I have had two swarm calls so far but they were only casts. This is a small secondary swarm headed by a virgin queen. They are bees never-the-less and by uniting them I have recouped one of my colony losses. They were treated with 24 hours of Apivar at the same time as hiving to knock down any varroa which had hitched a ride.
The girls have been foraging for oil-seed-rape honey but the nectar flow wasn’t as strong as I’d hoped due to the continual dry weather. This was also accompanied by foraging for hawthorn nectar on the may blossom. This is a rare honey which changes the aroma of the rape honey and crystallises very coarsely.
Queen cells had started appearing so now was the time to start making nucleus colonies to replace my winter losses. One QC in hive 3 was used to start a nucleus but the girls in their wisdom tore it down. A week later they had made 6 emergency queen cells.
hive made three beautiful queen cells so I established another
nucleus and gave the third cell to the other nucleus with the
colony making the queen cells has not made any more so no need to do
an artificial swarm.
the CV lockdown, the road passing the apiary is no longer a tunnel of
air pollution so the bees can can forage right up to the roadside.
lockdown effect that we have noticed is that without the noise
pollution we can hear the whole garden humming.
On 12th of May, there were bees all round the garden pond so I knew the rape had finished. In the absence of nectar to fan for cooling and also thirst quenching they had resorted to water. I put clearer-boards on early next morning so I could do the first extraction the following day.
second brief extraction for just two tubs and that was that. The
June gap had already started a week before the end of May.
This month sees the start of foraging in earnest and also the start of swarming.
Although the oil seed rape was only just down the road the bees only worked it for pollen. The bees foraging for nectar went in the opposite direction. I am now beginning to wonder if modern varieties of rape have significantly reduced amounts of nectar.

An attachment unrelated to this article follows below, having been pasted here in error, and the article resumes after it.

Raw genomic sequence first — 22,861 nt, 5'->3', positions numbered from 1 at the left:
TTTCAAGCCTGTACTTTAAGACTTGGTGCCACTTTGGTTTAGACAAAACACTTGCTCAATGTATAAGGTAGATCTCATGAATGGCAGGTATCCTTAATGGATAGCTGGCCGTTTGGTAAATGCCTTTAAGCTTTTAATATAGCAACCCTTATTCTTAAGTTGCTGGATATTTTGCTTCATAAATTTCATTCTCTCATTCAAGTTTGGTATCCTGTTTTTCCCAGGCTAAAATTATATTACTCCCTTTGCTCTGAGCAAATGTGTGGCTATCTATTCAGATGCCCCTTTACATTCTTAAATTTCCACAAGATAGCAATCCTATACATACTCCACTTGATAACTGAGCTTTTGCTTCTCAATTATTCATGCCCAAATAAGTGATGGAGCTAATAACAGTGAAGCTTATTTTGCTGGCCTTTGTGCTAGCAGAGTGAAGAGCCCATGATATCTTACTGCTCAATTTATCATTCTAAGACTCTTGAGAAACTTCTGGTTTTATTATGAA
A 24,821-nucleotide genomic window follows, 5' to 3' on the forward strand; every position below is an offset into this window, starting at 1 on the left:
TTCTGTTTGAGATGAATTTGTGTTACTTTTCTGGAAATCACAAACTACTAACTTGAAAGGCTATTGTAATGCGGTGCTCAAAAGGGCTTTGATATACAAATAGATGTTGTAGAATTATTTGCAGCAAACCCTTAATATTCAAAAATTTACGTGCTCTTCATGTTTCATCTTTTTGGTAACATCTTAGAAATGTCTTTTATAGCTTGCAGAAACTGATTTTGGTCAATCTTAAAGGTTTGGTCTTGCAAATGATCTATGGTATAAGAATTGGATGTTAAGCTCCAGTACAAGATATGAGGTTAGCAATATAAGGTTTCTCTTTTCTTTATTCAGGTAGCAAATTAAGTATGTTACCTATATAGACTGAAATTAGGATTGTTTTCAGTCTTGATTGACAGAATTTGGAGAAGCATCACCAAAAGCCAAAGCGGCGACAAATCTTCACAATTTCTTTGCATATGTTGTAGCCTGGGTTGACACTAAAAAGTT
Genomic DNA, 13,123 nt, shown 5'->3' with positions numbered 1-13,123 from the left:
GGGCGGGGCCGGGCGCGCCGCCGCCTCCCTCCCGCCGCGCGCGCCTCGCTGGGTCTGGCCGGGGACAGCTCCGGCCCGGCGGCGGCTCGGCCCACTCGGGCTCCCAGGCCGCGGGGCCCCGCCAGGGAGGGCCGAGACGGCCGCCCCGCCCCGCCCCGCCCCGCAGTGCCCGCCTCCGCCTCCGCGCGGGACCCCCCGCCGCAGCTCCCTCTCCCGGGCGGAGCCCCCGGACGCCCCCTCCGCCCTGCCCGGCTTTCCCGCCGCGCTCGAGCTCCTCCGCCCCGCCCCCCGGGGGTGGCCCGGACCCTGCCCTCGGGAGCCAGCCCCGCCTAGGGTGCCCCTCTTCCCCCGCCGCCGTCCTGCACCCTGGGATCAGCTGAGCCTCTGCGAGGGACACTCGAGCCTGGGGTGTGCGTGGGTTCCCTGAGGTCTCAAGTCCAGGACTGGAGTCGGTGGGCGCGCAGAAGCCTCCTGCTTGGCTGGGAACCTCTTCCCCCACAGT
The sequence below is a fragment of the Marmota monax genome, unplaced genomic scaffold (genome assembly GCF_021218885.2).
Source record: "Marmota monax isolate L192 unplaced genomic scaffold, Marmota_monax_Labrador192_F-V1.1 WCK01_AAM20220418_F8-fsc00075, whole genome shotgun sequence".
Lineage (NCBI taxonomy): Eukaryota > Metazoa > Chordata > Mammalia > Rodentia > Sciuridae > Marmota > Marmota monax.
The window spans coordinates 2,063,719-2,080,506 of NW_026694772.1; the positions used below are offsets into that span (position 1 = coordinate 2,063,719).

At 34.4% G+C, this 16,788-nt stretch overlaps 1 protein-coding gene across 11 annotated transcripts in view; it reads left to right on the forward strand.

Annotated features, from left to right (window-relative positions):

Whatever it was they preferred, half the hives worked it vigorously. One hive got up to four supers and the others to two or three.
The colonies which only just made it through the winter have struggled to reach supering size but as two of these have 2016 queens and will be requeened this season.
The first swarm I was called to remove was a poor little bedraggled specimen hanging from a tree near Thaxted Fire Station. It had been there several days and was trying to set up home out in the open.
It was nearly dark when I arrived so it had to wait until the next morning; a night of torrential rain and it was still raining next day. Half of them had been washed down in the night and were comatose mixed in with the recent lawn mowings. It was a ladder job to reach the little swarm and I then swept up as many as I could from the ground hoping that once they were returned to the bosom of their family they would become resuscitated. This did in fact work and most of them recovered. They were a pathetic little bunch when they were eventually hived; just over one frame of 14 x12 in a nucleus hive.
The rape finished flowering two weeks ago and any resulting honey would normally have started crystallizing by now. It’s all still clear which again leads me to conclude that the nectar came from elsewhere. The eventual analysis will be interesting.
I’ve had to perform three Pagden artificial swarms so far with another one to do this week. At the same time as creating the artificial swarm I also take a two-frame nucleus with a queen cell so I have a second string to my bow in the event of a loss on mating flight. The apiary is getting rather crowded now with sixteen hives.